*In the 1980 issue of *TEACHING STATISTICS*, D. Griffiths supports
the use of the Spearman rank correlation coefficient on the grounds that
"it is the one which is commonly
used." The claim may well be true. But it is a poor
excuse for ignoring practical and pedagogical advantages of the Kendall
coefficient.*

All too often statistics users compute a quantity like a correlation
coefficient without asking what the quantity means. In the Griffiths discussion,
what operational interpretation can we associate with the value** r**
for the Spearman correlation coefficient between the density of
public houses and the density of places of worship? We are given a formal
explanation for the rather awkward-looking algebraic structure of the Spearman
coefficient, but we are not told anything about how to interpret the result
of our computations.

The facts are that it is no easy matter to assign an operational interpretation to the Spearman coefficient. The Kendall coefficient, on the other hand, has an intuitively simple interpretation. What is more, its algebraic structure is much simpler than that of the Spearman coefficient. It can even be computed from the actual observations without first converting them to ranks.

A correlation coefficient is intended to measure "strength of relationship". But different correlation coefficients measure strength of relationship in different ways. A product moment coefficient, a Spearman coefficient, and a Kendall coefficient, all equal to1/3 mean three rather different things. Only the Kendall coefficient has a simple interpretation.

When statisticians talk of strength of relationship,
they usually have in mind the strength of the tendency of two variables,
X and Y, to move in the same (opposite) direction. The Kendall coefficient
measures this tendency in a very direct and easily understood way. Let
(X_{i}, Y_{i})
and (X_{j},Y_{j}) be a pair of (bivariate) observations.
If X_{j} -X_{i} and Y_{j} - Y_{i
}have the same sign, we shall say that the pair is *concordant*,
if they have opposite signs, we shall say that the pair is *discordant
*In the (x,y)-plane the points _{+}**
^{+} **form a concordant
pair, while the points

The maximum value +1 is achieved if all *n(n -*l)/2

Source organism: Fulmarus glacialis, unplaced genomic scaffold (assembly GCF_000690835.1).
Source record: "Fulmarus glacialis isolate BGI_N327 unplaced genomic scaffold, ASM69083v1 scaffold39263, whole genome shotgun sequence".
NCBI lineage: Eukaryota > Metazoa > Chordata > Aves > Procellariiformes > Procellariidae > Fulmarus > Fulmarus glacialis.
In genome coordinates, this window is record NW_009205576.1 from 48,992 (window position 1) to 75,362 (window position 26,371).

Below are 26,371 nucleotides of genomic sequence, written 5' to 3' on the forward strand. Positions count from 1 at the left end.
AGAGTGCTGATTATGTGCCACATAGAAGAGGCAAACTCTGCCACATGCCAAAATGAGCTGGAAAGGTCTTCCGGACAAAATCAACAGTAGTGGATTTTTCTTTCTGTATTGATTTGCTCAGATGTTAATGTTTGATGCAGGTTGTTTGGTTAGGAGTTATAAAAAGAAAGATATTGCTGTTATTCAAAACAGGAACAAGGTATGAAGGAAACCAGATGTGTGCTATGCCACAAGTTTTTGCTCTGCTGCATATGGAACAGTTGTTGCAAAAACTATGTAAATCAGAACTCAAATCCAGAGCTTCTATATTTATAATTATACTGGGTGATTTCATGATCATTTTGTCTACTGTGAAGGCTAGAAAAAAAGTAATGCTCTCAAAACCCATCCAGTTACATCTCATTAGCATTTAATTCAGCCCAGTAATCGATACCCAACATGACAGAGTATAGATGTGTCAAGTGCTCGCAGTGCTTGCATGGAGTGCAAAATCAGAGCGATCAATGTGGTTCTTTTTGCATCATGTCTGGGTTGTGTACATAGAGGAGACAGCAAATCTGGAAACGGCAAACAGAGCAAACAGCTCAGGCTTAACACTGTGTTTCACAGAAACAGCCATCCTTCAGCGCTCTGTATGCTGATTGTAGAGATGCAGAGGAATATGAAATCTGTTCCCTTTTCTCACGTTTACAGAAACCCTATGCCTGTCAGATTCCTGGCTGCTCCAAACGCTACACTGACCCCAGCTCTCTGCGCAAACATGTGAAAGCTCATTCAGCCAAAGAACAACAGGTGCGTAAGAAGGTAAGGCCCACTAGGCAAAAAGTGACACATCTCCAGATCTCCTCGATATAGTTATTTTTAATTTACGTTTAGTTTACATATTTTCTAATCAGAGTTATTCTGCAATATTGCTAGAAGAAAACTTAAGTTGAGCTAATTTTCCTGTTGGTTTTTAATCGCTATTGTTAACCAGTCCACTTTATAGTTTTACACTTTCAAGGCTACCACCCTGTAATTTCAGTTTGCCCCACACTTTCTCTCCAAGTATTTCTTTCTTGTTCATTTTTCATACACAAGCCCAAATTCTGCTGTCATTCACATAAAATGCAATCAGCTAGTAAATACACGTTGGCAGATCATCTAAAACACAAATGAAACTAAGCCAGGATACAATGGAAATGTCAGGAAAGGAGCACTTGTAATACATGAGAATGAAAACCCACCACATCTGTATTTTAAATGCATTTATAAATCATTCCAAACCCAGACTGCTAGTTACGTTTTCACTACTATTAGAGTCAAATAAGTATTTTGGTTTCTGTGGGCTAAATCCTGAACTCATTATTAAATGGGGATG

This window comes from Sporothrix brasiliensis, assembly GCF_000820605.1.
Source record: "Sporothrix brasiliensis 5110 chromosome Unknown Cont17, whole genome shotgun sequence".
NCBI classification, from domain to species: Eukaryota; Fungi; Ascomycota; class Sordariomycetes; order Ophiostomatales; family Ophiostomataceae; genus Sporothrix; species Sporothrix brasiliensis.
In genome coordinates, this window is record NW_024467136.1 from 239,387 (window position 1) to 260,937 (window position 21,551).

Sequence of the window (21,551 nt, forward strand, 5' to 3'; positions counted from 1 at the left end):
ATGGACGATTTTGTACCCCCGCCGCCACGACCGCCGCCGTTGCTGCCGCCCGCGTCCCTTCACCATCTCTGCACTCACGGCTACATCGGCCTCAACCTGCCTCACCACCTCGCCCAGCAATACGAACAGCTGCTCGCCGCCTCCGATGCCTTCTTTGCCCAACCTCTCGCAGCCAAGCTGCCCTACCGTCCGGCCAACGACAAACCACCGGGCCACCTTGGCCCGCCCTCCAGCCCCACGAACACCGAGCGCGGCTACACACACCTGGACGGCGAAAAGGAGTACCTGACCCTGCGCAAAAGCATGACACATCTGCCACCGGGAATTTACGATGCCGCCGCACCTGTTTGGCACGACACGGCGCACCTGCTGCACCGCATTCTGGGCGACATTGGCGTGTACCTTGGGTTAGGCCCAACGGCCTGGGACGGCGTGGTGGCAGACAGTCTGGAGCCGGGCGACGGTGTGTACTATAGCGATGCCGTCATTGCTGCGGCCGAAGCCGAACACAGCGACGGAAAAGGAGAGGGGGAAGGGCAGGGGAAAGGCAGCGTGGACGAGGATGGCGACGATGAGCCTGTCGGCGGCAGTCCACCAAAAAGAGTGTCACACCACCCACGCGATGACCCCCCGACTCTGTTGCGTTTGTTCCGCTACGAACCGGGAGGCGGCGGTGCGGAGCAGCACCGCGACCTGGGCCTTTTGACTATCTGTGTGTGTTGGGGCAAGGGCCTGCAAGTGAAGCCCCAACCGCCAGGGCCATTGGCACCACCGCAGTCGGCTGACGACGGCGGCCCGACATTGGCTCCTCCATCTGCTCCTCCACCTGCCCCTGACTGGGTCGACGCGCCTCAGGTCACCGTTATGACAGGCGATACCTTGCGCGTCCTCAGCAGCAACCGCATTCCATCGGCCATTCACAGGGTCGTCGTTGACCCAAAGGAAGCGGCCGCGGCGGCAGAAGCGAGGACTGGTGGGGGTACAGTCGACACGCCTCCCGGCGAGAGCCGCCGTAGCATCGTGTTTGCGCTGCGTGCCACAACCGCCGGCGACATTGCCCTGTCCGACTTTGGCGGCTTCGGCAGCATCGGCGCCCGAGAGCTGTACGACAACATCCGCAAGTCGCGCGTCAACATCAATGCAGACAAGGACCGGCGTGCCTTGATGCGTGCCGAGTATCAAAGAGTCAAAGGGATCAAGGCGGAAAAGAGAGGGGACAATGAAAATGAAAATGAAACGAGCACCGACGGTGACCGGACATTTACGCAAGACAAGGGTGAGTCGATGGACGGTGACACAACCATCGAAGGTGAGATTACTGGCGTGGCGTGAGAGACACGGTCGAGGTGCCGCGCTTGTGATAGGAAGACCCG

pairs are concordant. Correspondingly the minimum
value -1 is achieved if all pairs are discordant. The quantity t is known
as the Kendall rank correlation coefficient tau.

We shall call t the
Kendall correlation coefficient in the (X*,
*Y)-population. It is an intuitively simple measure of strength
of relationship between X*
*and Y. For example, in a population with t
= 1/3** **two sets of observations (X_{i},
*Y _{i}) *and (X

On practical and pedagogical grounds, the Kendall coefficient has substantial advantages over the Spearman coefficient. This writer is not aware of any theoretical reasons for preferring the Spearman coefficient. Quite the contrary, Kendall S has much greater universality, so much so that a good deal of what is called non-parametric statistics can be built around S. A recent book by C. Leach does exactly that.

*Addendum*: A recent paper in *Teaching Statistics
*by D. Wilkie discusses a pictorial representation of the Kendall coefficient
in terms of a quantity *c *equal to the number of crossings among
the *n *lines which connect X - and Y-ranks. A little consideration
shows that discordant pairs of observations produce crossings while concordant
pairs do not. Thus Wilkie’s *c *equals our D*. *If, as Wilkie
seems to assume, there are no tied ranks, *C + D=* n(n*
-* 1)/2, and t
can be written as

[n(n-1)/2 - 2D]/[n(n-1)/2] = 1 - 4D/n(n-1)

which is the expression given by Wilkie. (Note: Wilkie’s t is our t.)

*University of Connecticut*

**References**

Griffiths, D. (1980). *A Pragmatic Approach to
Spearman’s Rank Correlation Coefficient. *Teaching Statistics 2, pp.
10?13.

Kruskal, W. *(1958). Ordinal Measures of Association.
*Journal of the American Statistical Association *53, *pp. 814?861.

Leach, C. (1979). *Introduction to Statistics:
A Nonparametric Approach for the Social Sciences. *Wiley.

Wilkie, D. (1980). *Pictorial Representation of
Kendall’s, Rank Correlation Coefficient*. Teaching
Statistics 2, pp. 76-78.

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